Dan, I couldn't agree more. I read the RI websites almost every day, mainly to reaffirm the decision that I already made, but mainly out of some "hope" beyond hope that RI will change for the better, and somehow that the media will cover it. Ha, ha, ha! As for the media in VA, there are plenty of choices and perspectives, and they actually hold the state and local governments accountable in the way the media may have once done in RI.

    As for VA, the culture is just inviting… people say "sir" and hold open doors. Politeness! While it's not perfect, the government in VA generally works as it should, isn't a corrupt cesspool of filth, it's a business friendly place, the cost of living is quite reasonable, there's plenty of educational choices, and there isn't a pothole on every corner to remind you that you pay taxes… and even they, they're at fairly reasonable levels. For me, the most annoying thing to get used to about VA is the toll roads, but even then, you're talking 70 cent or 25 cent tolls, not $4.00 or something. Part of what I think benefits VA is that it is competitive politically. The politicians don't take the support of their citizens for granted.

    Where in VA are you? Several of the friends I've made through the VAGOP are from Massachusetts and Connecticut, amongst other familiar places. Funny thing is, Northern Virginia is well known for "carpetbaggers." However, there are actually many in Richmond, too, which is in central VA. That being said, it's still Southern culturally, and there are people who live in and around Richmond who can literally trace their families back to the Civil War (Gee, why haven't they left? Right, it's still a nice place to live!).

  • Warrington Faust

    Y'all come back, hear?

    Will, Richmond, "central"? You have spent too much of your life near the coast. Most of my relatives, with civil war ancestors, have moved out of Richmond. The reason? "Crime". They are largely "medical" so they haven't moved all that far. Virginia has an interesting method of creating cities and having counties go "defunct". For instance, Nansemond County was totally absorbed by Suffolk City and went defunct. There are several "new cities" around Richmond. If you can find the time, I commend a trip on the Blue RIdge Parkway.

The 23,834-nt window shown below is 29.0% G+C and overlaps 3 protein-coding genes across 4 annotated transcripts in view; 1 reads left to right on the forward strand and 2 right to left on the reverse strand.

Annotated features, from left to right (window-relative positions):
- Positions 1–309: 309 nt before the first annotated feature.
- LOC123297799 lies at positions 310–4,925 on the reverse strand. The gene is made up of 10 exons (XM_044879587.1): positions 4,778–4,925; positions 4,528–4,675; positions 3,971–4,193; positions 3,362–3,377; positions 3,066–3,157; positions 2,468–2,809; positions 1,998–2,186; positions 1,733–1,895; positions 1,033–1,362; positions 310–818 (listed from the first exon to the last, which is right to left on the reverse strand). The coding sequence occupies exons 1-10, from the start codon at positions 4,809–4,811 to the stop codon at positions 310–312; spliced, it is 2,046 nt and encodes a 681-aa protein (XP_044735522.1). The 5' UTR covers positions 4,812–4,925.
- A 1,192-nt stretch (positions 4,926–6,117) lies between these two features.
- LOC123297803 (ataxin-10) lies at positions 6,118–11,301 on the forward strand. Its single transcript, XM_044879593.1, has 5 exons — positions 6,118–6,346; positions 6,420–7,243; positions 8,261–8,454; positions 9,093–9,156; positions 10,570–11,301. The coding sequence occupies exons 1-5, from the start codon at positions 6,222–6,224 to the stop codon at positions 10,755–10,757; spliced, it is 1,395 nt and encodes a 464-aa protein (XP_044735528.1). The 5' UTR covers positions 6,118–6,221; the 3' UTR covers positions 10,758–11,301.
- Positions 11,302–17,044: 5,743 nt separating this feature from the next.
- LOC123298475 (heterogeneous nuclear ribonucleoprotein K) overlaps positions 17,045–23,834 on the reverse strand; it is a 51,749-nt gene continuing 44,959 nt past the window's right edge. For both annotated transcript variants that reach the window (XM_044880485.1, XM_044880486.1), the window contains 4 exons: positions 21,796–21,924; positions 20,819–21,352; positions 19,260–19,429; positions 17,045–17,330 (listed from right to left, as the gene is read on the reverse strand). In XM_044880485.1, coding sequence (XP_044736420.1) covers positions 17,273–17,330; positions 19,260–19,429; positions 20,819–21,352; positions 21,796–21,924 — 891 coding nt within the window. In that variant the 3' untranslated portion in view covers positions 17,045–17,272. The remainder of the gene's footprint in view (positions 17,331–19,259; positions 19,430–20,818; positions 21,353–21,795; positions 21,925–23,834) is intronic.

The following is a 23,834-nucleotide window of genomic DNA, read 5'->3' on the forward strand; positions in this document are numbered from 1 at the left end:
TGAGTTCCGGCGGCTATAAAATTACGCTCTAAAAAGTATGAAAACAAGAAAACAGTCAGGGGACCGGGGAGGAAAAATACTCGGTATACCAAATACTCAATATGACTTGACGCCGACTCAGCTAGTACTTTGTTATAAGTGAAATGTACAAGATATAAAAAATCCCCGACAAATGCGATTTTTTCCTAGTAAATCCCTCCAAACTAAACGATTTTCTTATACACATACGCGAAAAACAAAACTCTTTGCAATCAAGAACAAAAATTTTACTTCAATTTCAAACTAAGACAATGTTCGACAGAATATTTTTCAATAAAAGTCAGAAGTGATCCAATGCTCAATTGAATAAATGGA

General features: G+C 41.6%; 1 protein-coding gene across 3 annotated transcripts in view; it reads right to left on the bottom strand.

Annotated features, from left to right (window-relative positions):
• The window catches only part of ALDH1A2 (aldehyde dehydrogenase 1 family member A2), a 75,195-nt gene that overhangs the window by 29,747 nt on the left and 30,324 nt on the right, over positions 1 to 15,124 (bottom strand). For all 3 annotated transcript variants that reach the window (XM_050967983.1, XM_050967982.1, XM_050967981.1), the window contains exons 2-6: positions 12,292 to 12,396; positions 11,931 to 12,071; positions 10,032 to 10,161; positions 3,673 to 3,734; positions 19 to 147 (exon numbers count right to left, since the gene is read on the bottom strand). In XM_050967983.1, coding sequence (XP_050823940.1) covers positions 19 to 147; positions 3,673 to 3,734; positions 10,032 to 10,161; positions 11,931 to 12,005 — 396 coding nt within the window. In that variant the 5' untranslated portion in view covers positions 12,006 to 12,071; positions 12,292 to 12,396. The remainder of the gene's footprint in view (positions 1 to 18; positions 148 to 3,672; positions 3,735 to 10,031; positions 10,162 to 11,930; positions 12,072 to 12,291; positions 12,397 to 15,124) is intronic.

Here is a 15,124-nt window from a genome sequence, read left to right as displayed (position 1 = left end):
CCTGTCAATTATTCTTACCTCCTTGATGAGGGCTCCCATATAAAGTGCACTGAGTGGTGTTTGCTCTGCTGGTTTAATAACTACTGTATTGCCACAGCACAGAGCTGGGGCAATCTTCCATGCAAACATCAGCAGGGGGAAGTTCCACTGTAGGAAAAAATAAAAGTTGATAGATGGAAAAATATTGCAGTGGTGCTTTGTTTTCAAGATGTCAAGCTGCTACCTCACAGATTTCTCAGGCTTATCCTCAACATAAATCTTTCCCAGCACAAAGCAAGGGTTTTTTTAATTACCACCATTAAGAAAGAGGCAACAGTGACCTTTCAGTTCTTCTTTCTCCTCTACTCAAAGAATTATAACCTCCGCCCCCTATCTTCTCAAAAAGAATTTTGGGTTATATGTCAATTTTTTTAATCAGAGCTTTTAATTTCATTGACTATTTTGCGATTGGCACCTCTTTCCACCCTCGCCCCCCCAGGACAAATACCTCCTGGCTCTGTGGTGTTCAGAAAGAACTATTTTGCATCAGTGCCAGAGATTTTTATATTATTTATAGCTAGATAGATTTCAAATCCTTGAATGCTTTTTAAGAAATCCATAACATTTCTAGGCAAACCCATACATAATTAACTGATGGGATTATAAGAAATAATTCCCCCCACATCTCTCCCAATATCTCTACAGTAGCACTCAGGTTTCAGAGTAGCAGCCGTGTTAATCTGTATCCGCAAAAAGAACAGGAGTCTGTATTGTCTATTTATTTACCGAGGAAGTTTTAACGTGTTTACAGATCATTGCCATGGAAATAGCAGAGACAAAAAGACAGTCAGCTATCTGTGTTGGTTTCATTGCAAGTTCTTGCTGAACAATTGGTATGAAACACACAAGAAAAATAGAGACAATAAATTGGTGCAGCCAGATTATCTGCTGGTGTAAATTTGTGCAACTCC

I note there is a picture of Gen. Burnside posted below as a Rhode Island "hero". He was responsible for the Union slaughter at Fredericksburg and the Crater, after which he was fired. He did give us "side burns".

    • Warrington,

      There are a number of ways of reading that picture and its caption.

  • Dan

    Will – We just bought a townhouse in a nice, quiet neighborhood on the Arlington/Alexandria border of Falls Church. Living in Virginia, a right to work state, gave us the option of not joining the unions in our respective workplaces: $500 for me; $600 for her, annually. The $3300 we've saved since moving here 3 years ago went right into the downpayment. Cost of living is roughly the same as RI, but quality of life is so much higher here. We're enjoying the 5% sales tax as well. People are definitely friendlier and less cynical than in New England – particularly the police officers. The weather is so much more pleasant, and we save a lot of money on heating. I honestly haven't heard of any local politicians going to Federal prison since I've moved here – a nice change from RI/MA where it was an annual occurrence. Of course, if so inclined, you can still read all about all the political antics across the Potomac in "Mordor."

    We drive down to Richmond for fun every few months. The Civil War historical sites and museum in that area are wonderful if you enjoy local history. The Confederate White House has 60% of the original items and is like a trip back through time – very worthwhile; Hollywood Cemetary has a few different presidents and some famous generals buried there. Visit Carytown Cupcakes sometime and say hi for us.